He has authored and co-authored four books, 6 book chapters and more than 350 technical papers (6500+ citations and H-index 35) in leading journals and peer-reviewed conferences. Dr Alomainy won the Isambard Brunel Kingdom Award, in 2011, for being an outstanding young science and engineering communicator. He was selected to deliver a TEDx talk about the science of electromagnetic and also participated in many public engagement initiatives and festivals. He is an elected member of UK URSI (International Union of Radio Science) panel to represent the UK interests of URSI Commission B (1 Sept 2014 until 31 Aug 2020).

Rodney Croft

University of Wollongong
Rodney Croft BW

A comparison between the recently released IEEE and ICNIRP radiofrequency guidelines/standards: What are the differences, and do they make a difference?

Rodney Croft is Professor of Health Psychology at the School of Psychology, University of Wollongong, Australia, with his specialty the effect of non-ionising radiation (especially radiofrequency fields associated with mobile telecommunications), on health. Croft has been researching the radiofrequency health domain for 20 years, and has led successive National Health & Medical Research Council of Australia (NHMRC) Centres of Research Excellence into radiofrequency health since 2005.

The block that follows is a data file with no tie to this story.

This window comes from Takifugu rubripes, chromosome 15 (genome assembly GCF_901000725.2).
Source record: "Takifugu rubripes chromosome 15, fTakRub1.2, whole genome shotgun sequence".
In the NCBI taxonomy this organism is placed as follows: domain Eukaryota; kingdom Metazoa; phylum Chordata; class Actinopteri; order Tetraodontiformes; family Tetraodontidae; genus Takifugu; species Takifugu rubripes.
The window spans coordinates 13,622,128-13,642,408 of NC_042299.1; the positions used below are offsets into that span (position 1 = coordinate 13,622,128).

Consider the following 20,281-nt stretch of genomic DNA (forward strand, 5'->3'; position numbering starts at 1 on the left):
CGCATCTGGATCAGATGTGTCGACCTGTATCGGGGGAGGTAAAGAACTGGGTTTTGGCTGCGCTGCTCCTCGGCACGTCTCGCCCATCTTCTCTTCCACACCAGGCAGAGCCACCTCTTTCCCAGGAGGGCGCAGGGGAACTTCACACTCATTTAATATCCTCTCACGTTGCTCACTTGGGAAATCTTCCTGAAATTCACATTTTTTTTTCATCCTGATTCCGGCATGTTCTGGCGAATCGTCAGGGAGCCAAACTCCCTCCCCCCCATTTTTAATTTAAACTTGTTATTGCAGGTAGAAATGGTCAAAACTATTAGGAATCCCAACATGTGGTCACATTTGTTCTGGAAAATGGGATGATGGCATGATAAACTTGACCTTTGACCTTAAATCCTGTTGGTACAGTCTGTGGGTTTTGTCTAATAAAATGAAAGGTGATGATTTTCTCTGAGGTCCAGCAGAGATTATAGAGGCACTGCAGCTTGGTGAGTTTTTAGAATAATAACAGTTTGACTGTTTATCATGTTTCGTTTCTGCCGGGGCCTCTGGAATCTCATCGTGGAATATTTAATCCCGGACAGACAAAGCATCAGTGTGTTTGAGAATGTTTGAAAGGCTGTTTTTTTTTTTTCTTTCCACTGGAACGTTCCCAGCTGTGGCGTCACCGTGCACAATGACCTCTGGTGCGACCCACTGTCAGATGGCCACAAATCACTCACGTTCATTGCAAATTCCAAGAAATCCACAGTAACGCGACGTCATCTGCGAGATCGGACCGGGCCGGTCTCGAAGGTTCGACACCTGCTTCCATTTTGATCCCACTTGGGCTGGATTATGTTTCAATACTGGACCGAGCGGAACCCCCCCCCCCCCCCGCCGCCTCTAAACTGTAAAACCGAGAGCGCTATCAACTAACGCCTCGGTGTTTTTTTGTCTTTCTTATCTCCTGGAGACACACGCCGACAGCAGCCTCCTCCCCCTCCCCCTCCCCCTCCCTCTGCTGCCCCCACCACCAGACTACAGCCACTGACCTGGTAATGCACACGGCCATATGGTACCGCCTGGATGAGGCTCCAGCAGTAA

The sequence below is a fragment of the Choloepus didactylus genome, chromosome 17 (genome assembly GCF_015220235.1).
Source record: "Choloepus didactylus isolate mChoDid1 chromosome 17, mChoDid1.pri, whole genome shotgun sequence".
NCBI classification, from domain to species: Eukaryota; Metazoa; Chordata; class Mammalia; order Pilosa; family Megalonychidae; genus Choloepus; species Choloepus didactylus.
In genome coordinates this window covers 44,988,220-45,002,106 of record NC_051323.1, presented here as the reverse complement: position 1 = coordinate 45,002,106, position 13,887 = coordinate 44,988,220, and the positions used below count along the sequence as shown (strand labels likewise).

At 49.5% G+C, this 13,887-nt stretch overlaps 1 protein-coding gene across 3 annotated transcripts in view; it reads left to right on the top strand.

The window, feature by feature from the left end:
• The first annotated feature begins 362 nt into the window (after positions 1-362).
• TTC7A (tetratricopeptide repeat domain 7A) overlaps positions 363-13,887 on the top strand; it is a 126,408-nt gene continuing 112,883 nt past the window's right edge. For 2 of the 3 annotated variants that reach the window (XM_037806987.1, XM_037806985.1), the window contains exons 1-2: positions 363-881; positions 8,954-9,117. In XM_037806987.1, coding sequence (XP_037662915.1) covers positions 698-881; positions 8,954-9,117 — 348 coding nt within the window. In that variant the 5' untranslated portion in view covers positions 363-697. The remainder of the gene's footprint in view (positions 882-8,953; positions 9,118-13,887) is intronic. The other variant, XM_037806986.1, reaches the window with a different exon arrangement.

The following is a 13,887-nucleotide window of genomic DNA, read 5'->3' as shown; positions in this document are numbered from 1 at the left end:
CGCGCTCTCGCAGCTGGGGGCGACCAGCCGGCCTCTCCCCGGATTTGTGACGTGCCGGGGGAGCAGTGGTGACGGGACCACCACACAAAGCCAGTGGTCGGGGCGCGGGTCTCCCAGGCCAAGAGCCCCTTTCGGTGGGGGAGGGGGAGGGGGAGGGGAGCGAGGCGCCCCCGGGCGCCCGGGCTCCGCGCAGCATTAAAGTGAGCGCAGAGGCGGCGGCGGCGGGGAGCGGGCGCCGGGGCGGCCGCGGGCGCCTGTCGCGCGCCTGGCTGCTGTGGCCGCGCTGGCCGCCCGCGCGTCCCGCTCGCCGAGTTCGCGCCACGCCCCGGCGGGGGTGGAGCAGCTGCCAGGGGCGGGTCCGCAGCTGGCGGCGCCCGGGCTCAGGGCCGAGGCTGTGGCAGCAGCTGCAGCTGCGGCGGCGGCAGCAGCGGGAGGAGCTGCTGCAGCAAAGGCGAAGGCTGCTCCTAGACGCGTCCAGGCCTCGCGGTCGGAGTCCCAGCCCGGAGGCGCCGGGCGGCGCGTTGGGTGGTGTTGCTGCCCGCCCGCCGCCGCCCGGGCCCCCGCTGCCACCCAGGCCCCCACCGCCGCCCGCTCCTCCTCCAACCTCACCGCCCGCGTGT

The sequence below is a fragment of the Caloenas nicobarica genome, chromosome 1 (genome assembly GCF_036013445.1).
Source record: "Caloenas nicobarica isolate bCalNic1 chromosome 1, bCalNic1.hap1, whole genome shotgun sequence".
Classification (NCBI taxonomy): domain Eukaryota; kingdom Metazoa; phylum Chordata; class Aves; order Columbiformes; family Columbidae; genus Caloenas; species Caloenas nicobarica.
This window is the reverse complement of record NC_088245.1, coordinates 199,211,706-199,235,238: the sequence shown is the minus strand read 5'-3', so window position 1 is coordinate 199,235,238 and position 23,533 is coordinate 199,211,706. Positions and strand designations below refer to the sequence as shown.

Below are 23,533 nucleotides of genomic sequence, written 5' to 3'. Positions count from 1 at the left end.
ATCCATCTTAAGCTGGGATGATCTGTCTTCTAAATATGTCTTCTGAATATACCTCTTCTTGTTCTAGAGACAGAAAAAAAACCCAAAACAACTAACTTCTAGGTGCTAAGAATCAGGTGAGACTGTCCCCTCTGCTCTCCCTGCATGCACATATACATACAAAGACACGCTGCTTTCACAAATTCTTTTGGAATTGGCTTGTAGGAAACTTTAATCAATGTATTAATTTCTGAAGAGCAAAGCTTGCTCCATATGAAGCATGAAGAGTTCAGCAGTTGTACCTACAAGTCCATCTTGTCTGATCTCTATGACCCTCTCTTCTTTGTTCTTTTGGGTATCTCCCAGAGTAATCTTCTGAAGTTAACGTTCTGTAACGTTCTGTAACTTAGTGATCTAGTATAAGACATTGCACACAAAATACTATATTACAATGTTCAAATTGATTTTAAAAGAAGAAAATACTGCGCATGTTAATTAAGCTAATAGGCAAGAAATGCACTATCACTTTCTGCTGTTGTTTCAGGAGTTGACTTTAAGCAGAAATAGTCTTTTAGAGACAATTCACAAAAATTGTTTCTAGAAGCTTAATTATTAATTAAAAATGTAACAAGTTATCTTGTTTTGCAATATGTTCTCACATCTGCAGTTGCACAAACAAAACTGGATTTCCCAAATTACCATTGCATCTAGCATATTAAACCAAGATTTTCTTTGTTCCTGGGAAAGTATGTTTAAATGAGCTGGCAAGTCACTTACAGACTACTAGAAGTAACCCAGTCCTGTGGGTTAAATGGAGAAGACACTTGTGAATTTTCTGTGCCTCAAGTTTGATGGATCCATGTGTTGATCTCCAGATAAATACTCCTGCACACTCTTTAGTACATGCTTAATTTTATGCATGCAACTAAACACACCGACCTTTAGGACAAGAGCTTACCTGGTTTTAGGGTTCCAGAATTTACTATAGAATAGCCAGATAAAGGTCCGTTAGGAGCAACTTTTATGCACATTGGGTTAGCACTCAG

He has published extensively on the issue of radiofrequency fields and health across domains ranging from basic science to cancer epidemiology and risk communication, and regularly provides guidance for a range of national and international organisations. Croft is a commissioner for the International Commission on Non-Ionizing Radiation Protection (ICNIRP, Munich, Germany, since 2012), and chaired the ICNIRP revision of its new radiofrequency guidelines.

Chung-Kwang Chou

TC 95 Chairman, International Committee on Electromagnetic Safety, IEEE
Chung Kwang Chou BW